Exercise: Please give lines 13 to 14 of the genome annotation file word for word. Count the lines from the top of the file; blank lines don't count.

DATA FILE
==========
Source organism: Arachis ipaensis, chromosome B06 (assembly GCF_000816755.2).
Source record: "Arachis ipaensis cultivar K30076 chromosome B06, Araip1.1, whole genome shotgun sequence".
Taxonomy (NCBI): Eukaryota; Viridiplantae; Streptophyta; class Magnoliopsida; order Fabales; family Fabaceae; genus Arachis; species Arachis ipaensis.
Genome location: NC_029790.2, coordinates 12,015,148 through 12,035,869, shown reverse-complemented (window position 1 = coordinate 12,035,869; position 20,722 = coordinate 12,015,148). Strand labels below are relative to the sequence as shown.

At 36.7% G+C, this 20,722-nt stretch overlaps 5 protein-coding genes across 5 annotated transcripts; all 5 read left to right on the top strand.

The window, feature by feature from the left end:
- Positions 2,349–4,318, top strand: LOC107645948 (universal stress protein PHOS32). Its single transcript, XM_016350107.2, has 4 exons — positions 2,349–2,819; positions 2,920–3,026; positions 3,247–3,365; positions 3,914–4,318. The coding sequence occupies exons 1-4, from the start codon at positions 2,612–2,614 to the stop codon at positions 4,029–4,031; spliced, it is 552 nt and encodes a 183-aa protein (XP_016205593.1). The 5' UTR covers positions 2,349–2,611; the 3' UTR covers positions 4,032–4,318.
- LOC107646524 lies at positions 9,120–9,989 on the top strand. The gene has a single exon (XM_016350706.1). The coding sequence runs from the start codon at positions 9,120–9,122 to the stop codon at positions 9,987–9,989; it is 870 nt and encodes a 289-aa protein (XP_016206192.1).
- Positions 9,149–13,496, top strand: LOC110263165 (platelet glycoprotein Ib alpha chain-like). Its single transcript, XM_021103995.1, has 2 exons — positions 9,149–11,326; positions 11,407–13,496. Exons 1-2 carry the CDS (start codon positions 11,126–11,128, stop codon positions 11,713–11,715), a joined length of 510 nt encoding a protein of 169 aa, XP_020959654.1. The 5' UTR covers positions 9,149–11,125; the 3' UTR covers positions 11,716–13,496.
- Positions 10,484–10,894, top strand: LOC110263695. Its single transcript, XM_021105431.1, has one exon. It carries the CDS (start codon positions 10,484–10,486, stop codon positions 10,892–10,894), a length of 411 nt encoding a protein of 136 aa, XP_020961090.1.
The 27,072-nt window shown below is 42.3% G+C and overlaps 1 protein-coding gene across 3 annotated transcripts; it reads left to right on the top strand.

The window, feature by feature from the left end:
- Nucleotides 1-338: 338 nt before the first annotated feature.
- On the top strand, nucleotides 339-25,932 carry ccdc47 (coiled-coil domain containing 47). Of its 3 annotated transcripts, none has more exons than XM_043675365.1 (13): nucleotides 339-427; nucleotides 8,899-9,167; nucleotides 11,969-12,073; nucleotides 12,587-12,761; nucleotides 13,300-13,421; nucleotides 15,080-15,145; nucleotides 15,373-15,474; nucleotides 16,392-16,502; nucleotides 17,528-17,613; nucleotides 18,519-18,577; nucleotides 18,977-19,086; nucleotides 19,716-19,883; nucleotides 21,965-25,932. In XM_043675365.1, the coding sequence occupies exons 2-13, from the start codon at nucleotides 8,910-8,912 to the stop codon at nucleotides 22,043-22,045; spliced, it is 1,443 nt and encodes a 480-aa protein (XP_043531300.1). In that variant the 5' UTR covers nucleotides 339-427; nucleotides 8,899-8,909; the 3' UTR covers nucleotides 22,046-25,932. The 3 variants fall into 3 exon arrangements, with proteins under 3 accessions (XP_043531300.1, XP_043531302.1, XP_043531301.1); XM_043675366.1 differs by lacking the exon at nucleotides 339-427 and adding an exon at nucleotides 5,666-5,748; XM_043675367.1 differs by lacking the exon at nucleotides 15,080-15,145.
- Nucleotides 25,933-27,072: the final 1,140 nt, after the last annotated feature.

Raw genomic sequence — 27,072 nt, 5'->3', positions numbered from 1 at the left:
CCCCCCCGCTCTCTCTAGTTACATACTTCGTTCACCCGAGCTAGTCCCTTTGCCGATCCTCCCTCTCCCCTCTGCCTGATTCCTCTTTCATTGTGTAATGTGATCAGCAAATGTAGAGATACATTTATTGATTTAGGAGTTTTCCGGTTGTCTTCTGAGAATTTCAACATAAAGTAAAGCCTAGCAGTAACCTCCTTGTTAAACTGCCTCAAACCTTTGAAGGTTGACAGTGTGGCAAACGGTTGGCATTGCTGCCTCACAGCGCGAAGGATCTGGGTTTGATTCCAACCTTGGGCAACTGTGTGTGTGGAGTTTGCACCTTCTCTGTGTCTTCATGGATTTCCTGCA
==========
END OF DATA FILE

- Nucleotides 1-338: 338 nt before the first annotated feature.
- On the top strand, nucleotides 339-25,932 carry ccdc47 (coiled-coil domain containing 47). Of its 3 annotated transcripts, none has more exons than XM_043675365.1 (13): nucleotides 339-427; nucleotides 8,899-9,167; nucleotides 11,969-12,073; nucleotides 12,587-12,761; nucleotides 13,300-13,421; nucleotides 15,080-15,145; nucleotides 15,373-15,474; nucleotides 16,392-16,502; nucleotides 17,528-17,613; nucleotides 18,519-18,577; nucleotides 18,977-19,086; nucleotides 19,716-19,883; nucleotides 21,965-25,932. In XM_043675365.1, the coding sequence occupies exons 2-13, from the start codon at nucleotides 8,910-8,912 to the stop codon at nucleotides 22,043-22,045; spliced, it is 1,443 nt and encodes a 480-aa protein (XP_043531300.1). In that variant the 5' UTR covers nucleotides 339-427; nucleotides 8,899-8,909; the 3' UTR covers nucleotides 22,046-25,932. The 3 variants fall into 3 exon arrangements, with proteins under 3 accessions (XP_043531300.1, XP_043531302.1, XP_043531301.1); XM_043675366.1 differs by lacking the exon at nucleotides 339-427 and adding an exon at nucleotides 5,666-5,748; XM_043675367.1 differs by lacking the exon at nucleotides 15,080-15,145.